The Greater Fool Theory: We’re All Dumb, says ScienceJanuary 19, 2016
Have you ever noticed how folks who routinely talk about investing seem so damn sure of themselves? Hey, we’re pretty guilty of it too, so it’s probably about time that we pulled our heads out of the sand and looked at some of the hard truths about investing.
Let’s take a moment and talk about the stock market for those who might not be 100% clear on how it all works. The stock market is a big, ugly marketplace where dopes like you and me buy and sell securities (stocks, bonds, mutual funds) in the hopes of seeing their securities inexplicably increase in value so that we can turn around and sell those securities and make some hard-earned (haha) cash.
When you buy a stock, for example, you’re buying directly from another dope who’s looking to sell his stock. So the question you’re asking is typically, “why would that guy want to sell his stock? Doesn’t he know it’s going to take off and make me filthy rich?” And yes, you’re definitely thinking that, unless you buy stocks with the intention of losing money. Well done.
What you’re probably not considering is that other guy is thinking exactly the same thing – “why would that guy want to buy my stock? Doesn’t he know it’s probably not going to perform well in the future? Sucks to be him.”
This, friends, is the concept of the Greater Fool Theory, and that Greater Fool is almost always you, unfortunately. Let me explain.
Investors can be fickle
The value we place on securities in the market is primarily driven by irrational beliefs and expectations of those participating in it. You might sometimes wonder why a company that makes no money can see steadily increasing stock prices, while an established industry might see its stock values tanking in the same day.
Who the hell knows?
Within a group of 100 investors, there might be one amongst them who actually takes the time to study a company’s financials and make an educated guess as to whether it could see a return and be worth investing in (though in the end, it’s still a guess). From there, the other 99 investors might take notice and join in as well. This, in turn, will often drive up the price of this stock being purchased due to the demand.
The next day, the company might report an E. coli outbreak, at which point, those 99 dummies LOSE THEIR SHIT. The sudden selloff ends up driving that price way down. This might ruffle that 1 smart investor’s feathers, causing him to sell as well.
The other side of the fence
Taking the example above, we might not be considering the fact that those 100 investors are buying from (then selling to) other investors. When that 1 smart investor bought that stock, he bought it from investors who were thinking, “this stock is a loser. I need to get rid of it.”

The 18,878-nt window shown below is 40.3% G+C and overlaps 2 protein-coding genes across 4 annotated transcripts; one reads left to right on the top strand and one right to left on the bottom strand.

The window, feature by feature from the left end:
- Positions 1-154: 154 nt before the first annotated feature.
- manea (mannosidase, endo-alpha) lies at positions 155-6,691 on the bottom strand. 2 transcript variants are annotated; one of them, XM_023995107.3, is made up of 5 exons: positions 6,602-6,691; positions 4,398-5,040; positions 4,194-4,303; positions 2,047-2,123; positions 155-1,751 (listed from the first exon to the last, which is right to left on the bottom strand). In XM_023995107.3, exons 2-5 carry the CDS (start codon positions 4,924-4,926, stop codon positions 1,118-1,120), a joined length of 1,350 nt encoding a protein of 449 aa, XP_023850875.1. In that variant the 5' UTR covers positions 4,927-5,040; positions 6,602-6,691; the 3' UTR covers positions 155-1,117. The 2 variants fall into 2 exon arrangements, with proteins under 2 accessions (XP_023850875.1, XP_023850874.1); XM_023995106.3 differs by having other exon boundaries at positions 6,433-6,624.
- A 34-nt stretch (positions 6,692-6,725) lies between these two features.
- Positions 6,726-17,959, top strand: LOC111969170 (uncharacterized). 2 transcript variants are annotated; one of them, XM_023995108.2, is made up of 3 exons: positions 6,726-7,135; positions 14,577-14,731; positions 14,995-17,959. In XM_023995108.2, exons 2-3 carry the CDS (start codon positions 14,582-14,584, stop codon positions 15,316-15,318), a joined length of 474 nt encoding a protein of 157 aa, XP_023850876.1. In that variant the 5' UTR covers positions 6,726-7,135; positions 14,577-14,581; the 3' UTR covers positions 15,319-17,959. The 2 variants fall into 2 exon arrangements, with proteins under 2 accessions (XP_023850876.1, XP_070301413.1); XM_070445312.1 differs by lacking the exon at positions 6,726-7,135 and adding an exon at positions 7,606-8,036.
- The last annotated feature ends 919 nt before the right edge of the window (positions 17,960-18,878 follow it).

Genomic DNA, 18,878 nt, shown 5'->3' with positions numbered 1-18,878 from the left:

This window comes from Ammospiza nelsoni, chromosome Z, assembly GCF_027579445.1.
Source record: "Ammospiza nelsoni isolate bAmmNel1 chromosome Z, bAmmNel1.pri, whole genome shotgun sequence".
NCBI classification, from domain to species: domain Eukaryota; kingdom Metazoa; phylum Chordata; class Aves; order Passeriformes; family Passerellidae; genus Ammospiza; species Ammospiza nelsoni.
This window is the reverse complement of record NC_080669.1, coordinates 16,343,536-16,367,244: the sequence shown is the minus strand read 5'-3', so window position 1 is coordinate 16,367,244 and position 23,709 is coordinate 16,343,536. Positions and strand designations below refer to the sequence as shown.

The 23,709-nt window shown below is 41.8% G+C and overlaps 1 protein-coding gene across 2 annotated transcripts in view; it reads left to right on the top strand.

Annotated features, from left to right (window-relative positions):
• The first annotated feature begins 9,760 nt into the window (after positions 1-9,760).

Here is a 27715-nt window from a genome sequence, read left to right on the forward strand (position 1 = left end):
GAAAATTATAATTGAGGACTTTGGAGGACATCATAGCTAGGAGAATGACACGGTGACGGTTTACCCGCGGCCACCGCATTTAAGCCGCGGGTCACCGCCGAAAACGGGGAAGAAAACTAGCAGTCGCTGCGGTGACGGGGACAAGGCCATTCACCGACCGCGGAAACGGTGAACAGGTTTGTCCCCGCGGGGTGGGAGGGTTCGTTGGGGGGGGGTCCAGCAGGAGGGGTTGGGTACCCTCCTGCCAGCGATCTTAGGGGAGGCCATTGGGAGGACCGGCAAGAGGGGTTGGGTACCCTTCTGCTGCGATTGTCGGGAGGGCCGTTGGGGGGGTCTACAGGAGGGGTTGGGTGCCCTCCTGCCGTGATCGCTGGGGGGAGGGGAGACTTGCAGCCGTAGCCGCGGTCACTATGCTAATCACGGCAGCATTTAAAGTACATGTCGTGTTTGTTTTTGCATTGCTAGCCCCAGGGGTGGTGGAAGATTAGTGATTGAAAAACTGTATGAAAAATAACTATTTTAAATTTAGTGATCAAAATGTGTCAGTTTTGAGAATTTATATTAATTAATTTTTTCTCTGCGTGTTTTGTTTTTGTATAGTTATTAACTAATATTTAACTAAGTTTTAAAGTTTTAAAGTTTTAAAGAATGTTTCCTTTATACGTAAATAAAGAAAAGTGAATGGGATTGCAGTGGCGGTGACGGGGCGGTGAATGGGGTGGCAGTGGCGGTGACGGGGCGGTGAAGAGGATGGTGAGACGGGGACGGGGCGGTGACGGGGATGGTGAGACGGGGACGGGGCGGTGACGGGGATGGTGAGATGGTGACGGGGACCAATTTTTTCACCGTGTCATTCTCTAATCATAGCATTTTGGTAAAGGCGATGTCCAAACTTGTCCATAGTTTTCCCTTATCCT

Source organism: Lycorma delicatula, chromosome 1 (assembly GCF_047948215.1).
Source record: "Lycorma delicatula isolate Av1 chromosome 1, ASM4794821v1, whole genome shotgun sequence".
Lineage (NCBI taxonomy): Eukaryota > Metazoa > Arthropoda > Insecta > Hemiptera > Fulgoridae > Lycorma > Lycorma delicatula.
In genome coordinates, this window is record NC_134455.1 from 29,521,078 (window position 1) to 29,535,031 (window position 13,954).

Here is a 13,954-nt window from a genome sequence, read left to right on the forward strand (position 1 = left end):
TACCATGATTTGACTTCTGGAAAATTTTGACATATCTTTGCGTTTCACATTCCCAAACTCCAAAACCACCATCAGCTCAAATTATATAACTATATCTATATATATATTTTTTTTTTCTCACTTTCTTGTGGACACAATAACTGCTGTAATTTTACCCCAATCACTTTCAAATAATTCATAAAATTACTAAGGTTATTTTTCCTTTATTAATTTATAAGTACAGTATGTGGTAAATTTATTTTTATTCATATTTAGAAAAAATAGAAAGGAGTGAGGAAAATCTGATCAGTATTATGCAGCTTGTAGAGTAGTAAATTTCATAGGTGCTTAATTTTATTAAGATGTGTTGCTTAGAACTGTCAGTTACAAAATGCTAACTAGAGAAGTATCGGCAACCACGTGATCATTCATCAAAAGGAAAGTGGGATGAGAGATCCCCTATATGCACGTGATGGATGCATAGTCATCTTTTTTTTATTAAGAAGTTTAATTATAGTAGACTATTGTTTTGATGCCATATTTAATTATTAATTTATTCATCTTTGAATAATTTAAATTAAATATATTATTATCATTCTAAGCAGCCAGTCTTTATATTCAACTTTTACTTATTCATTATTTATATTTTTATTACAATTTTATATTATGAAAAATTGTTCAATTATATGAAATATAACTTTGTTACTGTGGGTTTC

When the stock started to tank, they sold it to tough-as-nails investors who were thinking, “sure, it’s tanking now, but it will recover, and I’ll be rich when it does.”
Who, in this example, is the Greater Fool?
To answer this question, you might need to examine which side of the fence you would’ve been on in the first place. Do you jump into investments among a herd of other hungry investors? Do you take the time to make educated decisions on whether or not to invest in a stock? Do you buy when the price is low, and sell when it’s high (or the opposite)?
In the end, no matter how you answer those questions, the fact remains that the other side of that transaction thinks you’re the idiot. And when it comes to investing in the market, we all rely on these Great Fools to make money.
And it begs mentioning that this doesn’t just apply to stocks and bonds. Just look at collector’s items like fine art. Who determines whether an art piece is worth $100K or $1? It all comes back to the Greater Fool Theory. Did you just recently buy a super expensive piece of art? Congratulations; you’re the Greater Fool until and even Greater Fool comes along and buys it from you.
Ok, so what?
As an average investor, you simply will never know more than the “experts” on Wall Street about any particular stock. When market-affecting news hits the media, the analysts and traders already know about it, and they’ve already made the moves that you’d probably end up making yourself. That being the case, we’re playing a constant guessing game and playing against some of the smartest people in the country (specifically, they have access to unlimited amounts of knowledge, connections, and statistical data).
What do you have? Google Finance?
Look, I’m not questioning your ability to be a badass stock investor. If you’re doing well, send us an email and let’s talk. But as a general rule of thumb, the average investor could never hope to achieve massive riches by dabbling in the stock based on anything other than pure luck.
In the end, it might be time to stop trying to find the needle in the haystack among stocks, and just buy the whole damn haystack. And if I had one other piece of advice when jumping into the stock market, it’s this:
Don’t be dumb.